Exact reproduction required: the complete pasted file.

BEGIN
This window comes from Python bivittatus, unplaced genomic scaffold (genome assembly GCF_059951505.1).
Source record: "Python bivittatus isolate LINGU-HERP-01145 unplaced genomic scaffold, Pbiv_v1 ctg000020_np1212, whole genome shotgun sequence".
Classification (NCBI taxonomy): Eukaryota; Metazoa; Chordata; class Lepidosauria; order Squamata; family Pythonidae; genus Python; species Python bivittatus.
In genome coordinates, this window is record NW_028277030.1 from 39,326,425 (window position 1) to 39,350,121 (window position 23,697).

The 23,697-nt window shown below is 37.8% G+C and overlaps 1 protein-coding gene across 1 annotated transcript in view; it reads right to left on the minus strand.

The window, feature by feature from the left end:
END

This window comes from Python bivittatus, unplaced genomic scaffold (genome assembly GCF_059951505.1).
Source record: "Python bivittatus isolate LINGU-HERP-01145 unplaced genomic scaffold, Pbiv_v1 ctg000020_np1212, whole genome shotgun sequence".
Classification (NCBI taxonomy): Eukaryota; Metazoa; Chordata; class Lepidosauria; order Squamata; family Pythonidae; genus Python; species Python bivittatus.
In genome coordinates, this window is record NW_028277030.1 from 39,326,425 (window position 1) to 39,350,121 (window position 23,697).

The 23,697-nt window shown below is 37.8% G+C and overlaps 1 protein-coding gene across 1 annotated transcript in view; it reads right to left on the minus strand.

The window, feature by feature from the left end: